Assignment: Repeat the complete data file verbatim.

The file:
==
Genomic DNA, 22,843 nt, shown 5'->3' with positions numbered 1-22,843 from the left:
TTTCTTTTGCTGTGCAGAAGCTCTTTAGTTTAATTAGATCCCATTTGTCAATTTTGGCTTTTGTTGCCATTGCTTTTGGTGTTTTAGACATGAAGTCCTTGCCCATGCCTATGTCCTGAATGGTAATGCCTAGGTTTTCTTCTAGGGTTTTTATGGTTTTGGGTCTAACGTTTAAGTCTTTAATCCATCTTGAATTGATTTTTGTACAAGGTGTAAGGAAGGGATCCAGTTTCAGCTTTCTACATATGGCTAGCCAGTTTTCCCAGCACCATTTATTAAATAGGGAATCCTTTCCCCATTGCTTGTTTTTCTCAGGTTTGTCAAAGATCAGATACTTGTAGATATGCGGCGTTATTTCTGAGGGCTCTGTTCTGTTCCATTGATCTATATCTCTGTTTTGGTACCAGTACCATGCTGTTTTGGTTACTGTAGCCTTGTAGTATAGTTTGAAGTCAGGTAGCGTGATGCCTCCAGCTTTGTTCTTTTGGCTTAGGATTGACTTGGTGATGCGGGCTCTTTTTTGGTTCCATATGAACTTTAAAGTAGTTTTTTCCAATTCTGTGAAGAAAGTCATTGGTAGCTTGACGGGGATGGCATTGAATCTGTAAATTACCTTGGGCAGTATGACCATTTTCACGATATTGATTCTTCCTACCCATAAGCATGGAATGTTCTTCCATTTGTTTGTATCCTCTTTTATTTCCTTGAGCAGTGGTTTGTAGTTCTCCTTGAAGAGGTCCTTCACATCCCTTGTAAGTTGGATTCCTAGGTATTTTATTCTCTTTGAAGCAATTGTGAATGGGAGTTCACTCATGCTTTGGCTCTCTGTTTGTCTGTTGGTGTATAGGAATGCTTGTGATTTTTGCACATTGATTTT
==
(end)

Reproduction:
Genomic DNA, 22,843 nt, shown 5'->3' with positions numbered 1-22,843 from the left:
TTTCTTTTGCTGTGCAGAAGCTCTTTAGTTTAATTAGATCCCATTTGTCAATTTTGGCTTTTGTTGCCATTGCTTTTGGTGTTTTAGACATGAAGTCCTTGCCCATGCCTATGTCCTGAATGGTAATGCCTAGGTTTTCTTCTAGGGTTTTTATGGTTTTGGGTCTAACGTTTAAGTCTTTAATCCATCTTGAATTGATTTTTGTACAAGGTGTAAGGAAGGGATCCAGTTTCAGCTTTCTACATATGGCTAGCCAGTTTTCCCAGCACCATTTATTAAATAGGGAATCCTTTCCCCATTGCTTGTTTTTCTCAGGTTTGTCAAAGATCAGATACTTGTAGATATGCGGCGTTATTTCTGAGGGCTCTGTTCTGTTCCATTGATCTATATCTCTGTTTTGGTACCAGTACCATGCTGTTTTGGTTACTGTAGCCTTGTAGTATAGTTTGAAGTCAGGTAGCGTGATGCCTCCAGCTTTGTTCTTTTGGCTTAGGATTGACTTGGTGATGCGGGCTCTTTTTTGGTTCCATATGAACTTTAAAGTAGTTTTTTCCAATTCTGTGAAGAAAGTCATTGGTAGCTTGACGGGGATGGCATTGAATCTGTAAATTACCTTGGGCAGTATGACCATTTTCACGATATTGATTCTTCCTACCCATAAGCATGGAATGTTCTTCCATTTGTTTGTATCCTCTTTTATTTCCTTGAGCAGTGGTTTGTAGTTCTCCTTGAAGAGGTCCTTCACATCCCTTGTAAGTTGGATTCCTAGGTATTTTATTCTCTTTGAAGCAATTGTGAATGGGAGTTCACTCATGCTTTGGCTCTCTGTTTGTCTGTTGGTGTATAGGAATGCTTGTGATTTTTGCACATTGATTTT